$1 billion for 99 new MRT trains a 'worthy investment': Transport Minister

SINGAPORE - Commuters can look forward to better rides as 99 new and better trains will be added to Singapore's rail system between this year and 2019.

These trains will cost over $1 billion, according to Transport Minister Khaw Boon Wan.

Writing on this "worthy investment" on his blog, Mr Khaw Boon Wan said 57 new trains will be for North-South and East-West lines (NSEWL), 18 for the North-East Line and 24 for the Circle Line.

He said Singapore is acquiring the better train models with enhanced reliability features as they are now available in the market.

"They will be more cost effective in the longer run. Most of all, they will help us achieve higher rail reliability," said Mr Khaw.

"These trains are also easier to operate and maintain. Adding them to our fleet can therefore make a difference to the overall performance of the rail network and in turn, better our service delivery," he said.

Giving details of the new trains on his post, he said they will have "improved propulsion systems, and more reliable and durable AC synchronous motors which require less maintenance".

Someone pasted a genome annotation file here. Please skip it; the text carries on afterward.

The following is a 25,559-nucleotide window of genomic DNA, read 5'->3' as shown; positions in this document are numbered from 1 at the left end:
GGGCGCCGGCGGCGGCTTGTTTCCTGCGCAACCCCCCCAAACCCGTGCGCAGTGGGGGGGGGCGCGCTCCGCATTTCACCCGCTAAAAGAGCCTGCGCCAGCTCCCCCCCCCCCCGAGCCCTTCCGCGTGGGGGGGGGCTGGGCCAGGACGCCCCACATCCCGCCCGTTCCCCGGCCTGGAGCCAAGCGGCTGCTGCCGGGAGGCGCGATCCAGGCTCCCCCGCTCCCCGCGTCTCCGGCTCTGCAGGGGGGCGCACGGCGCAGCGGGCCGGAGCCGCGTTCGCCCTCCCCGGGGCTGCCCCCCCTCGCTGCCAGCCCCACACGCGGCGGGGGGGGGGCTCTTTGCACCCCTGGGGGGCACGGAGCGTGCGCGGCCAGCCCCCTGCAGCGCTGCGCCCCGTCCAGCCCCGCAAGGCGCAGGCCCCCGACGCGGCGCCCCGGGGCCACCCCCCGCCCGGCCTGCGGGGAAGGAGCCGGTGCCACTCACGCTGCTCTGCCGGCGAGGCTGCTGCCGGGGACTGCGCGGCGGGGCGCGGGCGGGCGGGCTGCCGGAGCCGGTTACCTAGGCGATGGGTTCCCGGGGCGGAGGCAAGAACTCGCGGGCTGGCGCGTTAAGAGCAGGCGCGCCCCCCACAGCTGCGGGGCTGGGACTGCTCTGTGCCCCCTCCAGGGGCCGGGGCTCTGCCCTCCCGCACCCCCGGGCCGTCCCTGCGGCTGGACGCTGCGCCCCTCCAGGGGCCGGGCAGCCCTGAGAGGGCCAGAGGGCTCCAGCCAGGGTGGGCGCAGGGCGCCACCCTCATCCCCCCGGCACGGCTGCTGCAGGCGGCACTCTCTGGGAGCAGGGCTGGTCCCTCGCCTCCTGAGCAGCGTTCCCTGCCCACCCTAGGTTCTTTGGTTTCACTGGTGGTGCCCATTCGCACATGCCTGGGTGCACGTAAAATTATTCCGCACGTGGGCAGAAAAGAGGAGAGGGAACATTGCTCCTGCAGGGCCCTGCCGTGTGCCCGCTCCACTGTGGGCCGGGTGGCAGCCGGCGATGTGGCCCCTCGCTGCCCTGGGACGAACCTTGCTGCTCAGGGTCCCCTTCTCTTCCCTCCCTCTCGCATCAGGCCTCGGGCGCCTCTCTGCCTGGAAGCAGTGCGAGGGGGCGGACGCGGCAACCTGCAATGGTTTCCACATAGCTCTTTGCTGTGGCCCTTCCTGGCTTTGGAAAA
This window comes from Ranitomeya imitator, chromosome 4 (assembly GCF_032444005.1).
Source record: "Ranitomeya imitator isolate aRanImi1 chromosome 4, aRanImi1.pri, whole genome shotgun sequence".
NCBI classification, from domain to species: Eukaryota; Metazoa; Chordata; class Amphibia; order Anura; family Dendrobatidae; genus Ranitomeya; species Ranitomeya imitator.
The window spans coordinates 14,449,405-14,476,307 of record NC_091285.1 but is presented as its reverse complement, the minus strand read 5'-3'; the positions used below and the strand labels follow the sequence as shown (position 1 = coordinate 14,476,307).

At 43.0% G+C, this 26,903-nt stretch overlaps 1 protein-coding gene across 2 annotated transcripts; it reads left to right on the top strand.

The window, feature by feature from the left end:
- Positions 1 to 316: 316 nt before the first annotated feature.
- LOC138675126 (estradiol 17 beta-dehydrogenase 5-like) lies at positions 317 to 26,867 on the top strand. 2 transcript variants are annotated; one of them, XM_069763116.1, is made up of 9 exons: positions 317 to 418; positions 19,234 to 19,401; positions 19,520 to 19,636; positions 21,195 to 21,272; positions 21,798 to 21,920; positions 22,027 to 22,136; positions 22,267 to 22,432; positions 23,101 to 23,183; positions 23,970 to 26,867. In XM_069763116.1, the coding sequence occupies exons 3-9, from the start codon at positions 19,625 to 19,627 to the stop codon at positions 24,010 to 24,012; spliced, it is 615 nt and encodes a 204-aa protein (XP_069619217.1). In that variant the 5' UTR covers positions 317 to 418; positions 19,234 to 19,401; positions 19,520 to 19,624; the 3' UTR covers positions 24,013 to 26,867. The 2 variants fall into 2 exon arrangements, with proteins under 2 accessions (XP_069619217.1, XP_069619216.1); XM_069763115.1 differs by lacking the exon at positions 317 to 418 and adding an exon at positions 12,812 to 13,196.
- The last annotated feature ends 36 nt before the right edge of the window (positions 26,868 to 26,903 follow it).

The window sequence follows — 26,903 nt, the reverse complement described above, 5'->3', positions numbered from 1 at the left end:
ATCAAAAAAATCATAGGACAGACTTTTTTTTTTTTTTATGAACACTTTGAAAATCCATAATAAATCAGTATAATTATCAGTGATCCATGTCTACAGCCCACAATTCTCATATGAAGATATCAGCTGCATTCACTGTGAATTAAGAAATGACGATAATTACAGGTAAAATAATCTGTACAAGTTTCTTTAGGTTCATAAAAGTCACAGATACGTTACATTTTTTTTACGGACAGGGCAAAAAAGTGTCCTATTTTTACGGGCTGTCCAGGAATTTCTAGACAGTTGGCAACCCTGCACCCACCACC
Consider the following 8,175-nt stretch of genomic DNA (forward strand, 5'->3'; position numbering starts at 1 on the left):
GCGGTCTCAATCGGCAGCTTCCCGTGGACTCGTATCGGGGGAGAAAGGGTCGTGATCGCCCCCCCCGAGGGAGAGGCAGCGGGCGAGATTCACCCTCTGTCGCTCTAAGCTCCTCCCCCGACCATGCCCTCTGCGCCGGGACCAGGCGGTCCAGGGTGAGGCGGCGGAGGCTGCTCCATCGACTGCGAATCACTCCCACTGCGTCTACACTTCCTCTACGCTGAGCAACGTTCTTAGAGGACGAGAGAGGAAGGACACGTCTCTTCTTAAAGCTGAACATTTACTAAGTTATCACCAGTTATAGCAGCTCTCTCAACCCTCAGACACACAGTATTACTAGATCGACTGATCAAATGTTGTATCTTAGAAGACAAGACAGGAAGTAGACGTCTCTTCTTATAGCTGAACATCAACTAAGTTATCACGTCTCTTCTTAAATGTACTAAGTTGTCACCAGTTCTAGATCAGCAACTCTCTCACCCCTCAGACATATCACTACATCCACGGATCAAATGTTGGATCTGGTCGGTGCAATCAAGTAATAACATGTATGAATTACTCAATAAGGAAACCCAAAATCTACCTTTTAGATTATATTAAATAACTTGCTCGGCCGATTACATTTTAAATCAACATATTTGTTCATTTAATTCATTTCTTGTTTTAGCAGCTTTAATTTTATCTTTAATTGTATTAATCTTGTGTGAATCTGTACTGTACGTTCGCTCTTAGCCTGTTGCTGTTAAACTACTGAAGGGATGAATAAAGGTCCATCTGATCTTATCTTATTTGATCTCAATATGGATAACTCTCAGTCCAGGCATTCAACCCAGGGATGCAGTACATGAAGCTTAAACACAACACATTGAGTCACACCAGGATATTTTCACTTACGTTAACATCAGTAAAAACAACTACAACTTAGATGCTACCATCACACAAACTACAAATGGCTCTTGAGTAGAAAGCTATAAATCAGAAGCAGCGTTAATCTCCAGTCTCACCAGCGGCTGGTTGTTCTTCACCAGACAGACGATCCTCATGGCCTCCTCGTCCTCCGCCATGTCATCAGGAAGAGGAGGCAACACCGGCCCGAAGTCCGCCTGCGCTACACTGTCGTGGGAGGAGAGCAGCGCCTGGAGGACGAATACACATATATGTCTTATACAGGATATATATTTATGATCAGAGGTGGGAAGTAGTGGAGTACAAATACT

The minister said the new North-South, East-West trains will also have electric train doors that require less maintenance. They will also not face air leakage problems associated with pneumatic doors on the older trains.

Operations data for the doors of the new trains will be logged and stored for the maintenance crew to pre-empt door faults before they occur.

MRT rail engineers and technical staff have been posted to China factories in Shanghai and Qingdao where the trains are being built, to monitor the entire assembly process and participate in train testing, said Mr Khaw.

"This also helps our officers gain valuable experience and enhance their technical understanding of the trains."

Addressing the issue of train disruptions that have hit commuters in recent years, the minister named several reasons: equipment and component failure, operation and maintenance lapses by operators and contractors, passenger action, and design issues.

He noted that almost half of the major disruptions on the oldest NSEWL were due to train issues, with other factors such as track or power faults causing the rest.

He said: "As with all machines, as trains age, we must work harder to keep them in good condition. Like those in London and New York, trains can last us twenty years or longer, if they are maintained properly and refurbished at the right time."

"Eventually, we must decide when to replace them with new trains," he concluded.